Snowbird is in the nascent stages of developing a dedicated lift-accessed program to coincide with increasing demand. “I have seen a lot of interest at all levels of the sport. The user numbers are there and it is a perfect complement to what we do,” says Dave Fields, Vice President of Resort Operations. The Big Mountain Trail is the current backbone of Snowbird’s network and offers riders 3’000 vertical feet and 7.5 miles of brake-burning descent. It’s not for the faint of heart and Snowbird realizes the need to augment its lower mountain trails. They are currently in talks with Gravity Logic and are creating a detailed Master Plan to submit to the U.S. Forest Service this fall. The plan calls for beginner, intermediate, and advanced trail alignments to be constructed off the Mid Gad chairlift in Gad Valley. “We are taking our time and being diligent about the process. If all goes well, we could be turning dirt by next June,” adds Fields.


Rolling Forward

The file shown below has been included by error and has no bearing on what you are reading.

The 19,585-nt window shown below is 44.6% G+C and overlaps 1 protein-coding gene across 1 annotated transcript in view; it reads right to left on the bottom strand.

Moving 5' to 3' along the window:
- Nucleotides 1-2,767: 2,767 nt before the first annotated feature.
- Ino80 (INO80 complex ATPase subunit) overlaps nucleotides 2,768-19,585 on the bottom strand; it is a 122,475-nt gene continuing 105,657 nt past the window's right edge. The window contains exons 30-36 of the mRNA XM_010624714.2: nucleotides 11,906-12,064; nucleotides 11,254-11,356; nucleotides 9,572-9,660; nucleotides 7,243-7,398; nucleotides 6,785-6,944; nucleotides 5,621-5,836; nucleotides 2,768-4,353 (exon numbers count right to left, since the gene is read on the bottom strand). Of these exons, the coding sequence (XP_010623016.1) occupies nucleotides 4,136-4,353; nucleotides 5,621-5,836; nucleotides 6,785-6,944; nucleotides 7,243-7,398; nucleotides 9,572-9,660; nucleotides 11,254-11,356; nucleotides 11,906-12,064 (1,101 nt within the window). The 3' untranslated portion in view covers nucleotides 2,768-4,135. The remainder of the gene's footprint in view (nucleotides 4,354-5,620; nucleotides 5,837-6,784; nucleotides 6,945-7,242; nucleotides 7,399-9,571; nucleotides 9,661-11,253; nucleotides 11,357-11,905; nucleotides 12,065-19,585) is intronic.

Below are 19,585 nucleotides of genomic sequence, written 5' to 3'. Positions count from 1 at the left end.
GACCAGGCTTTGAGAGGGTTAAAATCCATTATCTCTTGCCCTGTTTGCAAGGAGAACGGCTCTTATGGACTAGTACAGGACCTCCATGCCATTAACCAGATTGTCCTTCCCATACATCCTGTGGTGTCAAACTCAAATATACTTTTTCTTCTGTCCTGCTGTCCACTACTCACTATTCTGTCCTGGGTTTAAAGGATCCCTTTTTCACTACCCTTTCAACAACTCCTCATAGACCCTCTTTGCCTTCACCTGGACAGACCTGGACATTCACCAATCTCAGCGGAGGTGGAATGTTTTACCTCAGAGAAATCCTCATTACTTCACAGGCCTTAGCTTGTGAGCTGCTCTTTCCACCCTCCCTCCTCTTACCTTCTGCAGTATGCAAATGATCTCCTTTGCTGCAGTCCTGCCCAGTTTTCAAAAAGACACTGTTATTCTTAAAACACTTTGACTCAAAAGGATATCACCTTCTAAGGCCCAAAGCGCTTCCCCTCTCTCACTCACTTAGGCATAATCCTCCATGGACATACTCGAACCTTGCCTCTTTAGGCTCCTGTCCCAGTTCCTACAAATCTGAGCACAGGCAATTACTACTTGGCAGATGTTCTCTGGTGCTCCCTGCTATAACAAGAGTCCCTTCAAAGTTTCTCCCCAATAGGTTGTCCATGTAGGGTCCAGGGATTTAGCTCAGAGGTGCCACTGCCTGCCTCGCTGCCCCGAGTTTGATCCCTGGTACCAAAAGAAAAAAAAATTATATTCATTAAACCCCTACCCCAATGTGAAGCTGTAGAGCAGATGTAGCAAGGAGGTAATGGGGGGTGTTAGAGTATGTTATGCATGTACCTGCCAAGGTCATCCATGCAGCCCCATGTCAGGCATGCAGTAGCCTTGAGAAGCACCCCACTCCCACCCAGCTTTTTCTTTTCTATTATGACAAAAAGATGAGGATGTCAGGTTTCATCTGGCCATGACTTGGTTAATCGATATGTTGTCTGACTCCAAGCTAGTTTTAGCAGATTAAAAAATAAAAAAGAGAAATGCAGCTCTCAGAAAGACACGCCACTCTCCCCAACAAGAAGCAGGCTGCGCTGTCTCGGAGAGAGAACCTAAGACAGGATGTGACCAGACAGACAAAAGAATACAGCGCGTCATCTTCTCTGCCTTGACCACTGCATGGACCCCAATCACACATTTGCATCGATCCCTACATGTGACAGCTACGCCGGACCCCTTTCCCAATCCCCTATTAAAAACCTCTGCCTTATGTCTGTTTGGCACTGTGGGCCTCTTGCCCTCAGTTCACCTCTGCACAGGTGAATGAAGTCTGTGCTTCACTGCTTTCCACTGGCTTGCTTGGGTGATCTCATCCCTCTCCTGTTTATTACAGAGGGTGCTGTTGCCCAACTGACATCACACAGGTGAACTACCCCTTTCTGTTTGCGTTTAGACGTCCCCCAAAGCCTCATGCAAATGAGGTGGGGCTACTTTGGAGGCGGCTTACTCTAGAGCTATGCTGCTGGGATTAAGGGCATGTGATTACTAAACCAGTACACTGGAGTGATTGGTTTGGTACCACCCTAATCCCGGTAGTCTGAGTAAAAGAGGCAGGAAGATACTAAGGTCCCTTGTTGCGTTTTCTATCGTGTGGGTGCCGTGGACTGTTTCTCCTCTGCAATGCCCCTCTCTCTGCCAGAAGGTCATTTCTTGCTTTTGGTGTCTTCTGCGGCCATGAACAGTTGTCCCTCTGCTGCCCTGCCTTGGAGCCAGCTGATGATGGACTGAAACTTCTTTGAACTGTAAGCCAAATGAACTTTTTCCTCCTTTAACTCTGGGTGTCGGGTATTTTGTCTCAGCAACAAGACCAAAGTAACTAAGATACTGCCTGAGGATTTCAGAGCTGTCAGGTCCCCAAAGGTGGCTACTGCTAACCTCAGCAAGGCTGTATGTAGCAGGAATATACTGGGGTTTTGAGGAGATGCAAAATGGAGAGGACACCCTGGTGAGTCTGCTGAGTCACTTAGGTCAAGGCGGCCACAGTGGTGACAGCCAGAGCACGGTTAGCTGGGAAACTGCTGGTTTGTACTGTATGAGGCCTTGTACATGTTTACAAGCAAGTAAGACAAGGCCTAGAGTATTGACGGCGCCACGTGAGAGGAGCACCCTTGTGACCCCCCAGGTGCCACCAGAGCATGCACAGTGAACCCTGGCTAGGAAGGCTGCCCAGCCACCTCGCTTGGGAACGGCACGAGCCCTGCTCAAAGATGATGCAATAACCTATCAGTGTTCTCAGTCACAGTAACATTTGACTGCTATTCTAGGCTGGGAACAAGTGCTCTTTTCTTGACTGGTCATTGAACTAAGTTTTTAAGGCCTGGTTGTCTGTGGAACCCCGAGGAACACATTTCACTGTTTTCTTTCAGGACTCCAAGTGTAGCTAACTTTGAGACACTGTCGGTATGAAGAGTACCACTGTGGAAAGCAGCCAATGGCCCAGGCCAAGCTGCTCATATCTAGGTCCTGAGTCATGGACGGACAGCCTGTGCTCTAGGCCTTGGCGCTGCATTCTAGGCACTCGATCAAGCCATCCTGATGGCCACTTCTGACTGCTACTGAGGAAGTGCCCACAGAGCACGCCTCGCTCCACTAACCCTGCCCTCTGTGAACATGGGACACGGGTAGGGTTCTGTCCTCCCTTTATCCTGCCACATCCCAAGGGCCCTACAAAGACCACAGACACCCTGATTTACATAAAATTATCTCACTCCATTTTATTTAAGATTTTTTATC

Dispersing the user groups across more mileage within areas that have already been disturbed is a better alternative than rampant overrunning of existing Forest Service trails operating above capacity. Resorts have the ability and capital to build and maintain modern trails that serve a wide variety of ridership. They also have the trained medical staff that doubles as trail maintenance crews. Building trails that can cost $30,000/kilometer is certainly a huge investment and educating team members allows for a better experience across the board. This does not mean the end of trails outside the confines of a resort, nor does it guarantee that die-hard riders will stop building renegade trails. But it does provide the opportunity for continued growth of the sport and offers a balanced supplement to the multitude of existing trails throughout the range. If you haven’t been up to experience the scene for yourself, take some time this summer to get out and explore. Young or old, beginner or expert, there is something for everyone. Much like the winter, each resort has its own unique character and it is pretty cool to be able to trip around the Wasatch and check out the myriad opportunities available to riders.